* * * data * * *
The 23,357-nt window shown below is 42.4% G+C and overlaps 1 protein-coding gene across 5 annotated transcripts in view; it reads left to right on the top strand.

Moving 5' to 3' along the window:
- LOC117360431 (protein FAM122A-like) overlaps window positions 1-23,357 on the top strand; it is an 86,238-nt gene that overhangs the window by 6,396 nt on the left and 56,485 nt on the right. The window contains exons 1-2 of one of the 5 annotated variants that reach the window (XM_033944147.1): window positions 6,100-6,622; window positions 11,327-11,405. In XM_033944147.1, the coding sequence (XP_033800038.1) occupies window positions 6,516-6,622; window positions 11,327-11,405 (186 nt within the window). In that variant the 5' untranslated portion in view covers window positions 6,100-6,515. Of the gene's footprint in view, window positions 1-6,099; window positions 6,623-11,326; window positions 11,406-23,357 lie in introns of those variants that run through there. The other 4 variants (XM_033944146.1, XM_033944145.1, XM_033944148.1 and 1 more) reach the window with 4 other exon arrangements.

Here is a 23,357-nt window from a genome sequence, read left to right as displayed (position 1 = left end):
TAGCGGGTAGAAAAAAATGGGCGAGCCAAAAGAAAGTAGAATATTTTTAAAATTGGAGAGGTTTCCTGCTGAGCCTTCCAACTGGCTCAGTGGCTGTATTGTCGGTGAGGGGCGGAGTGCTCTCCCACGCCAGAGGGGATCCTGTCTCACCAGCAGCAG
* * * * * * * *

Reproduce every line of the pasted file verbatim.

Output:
The 23,357-nt window shown below is 42.4% G+C and overlaps 1 protein-coding gene across 5 annotated transcripts in view; it reads left to right on the top strand.

Moving 5' to 3' along the window:
- LOC117360431 (protein FAM122A-like) overlaps window positions 1-23,357 on the top strand; it is an 86,238-nt gene that overhangs the window by 6,396 nt on the left and 56,485 nt on the right. The window contains exons 1-2 of one of the 5 annotated variants that reach the window (XM_033944147.1): window positions 6,100-6,622; window positions 11,327-11,405. In XM_033944147.1, the coding sequence (XP_033800038.1) occupies window positions 6,516-6,622; window positions 11,327-11,405 (186 nt within the window). In that variant the 5' untranslated portion in view covers window positions 6,100-6,515. Of the gene's footprint in view, window positions 1-6,099; window positions 6,623-11,326; window positions 11,406-23,357 lie in introns of those variants that run through there. The other 4 variants (XM_033944146.1, XM_033944145.1, XM_033944148.1 and 1 more) reach the window with 4 other exon arrangements.

Here is a 23,357-nt window from a genome sequence, read left to right as displayed (position 1 = left end):
TAGCGGGTAGAAAAAAATGGGCGAGCCAAAAGAAAGTAGAATATTTTTAAAATTGGAGAGGTTTCCTGCTGAGCCTTCCAACTGGCTCAGTGGCTGTATTGTCGGTGAGGGGCGGAGTGCTCTCCCACGCCAGAGGGGATCCTGTCTCACCAGCAGCAG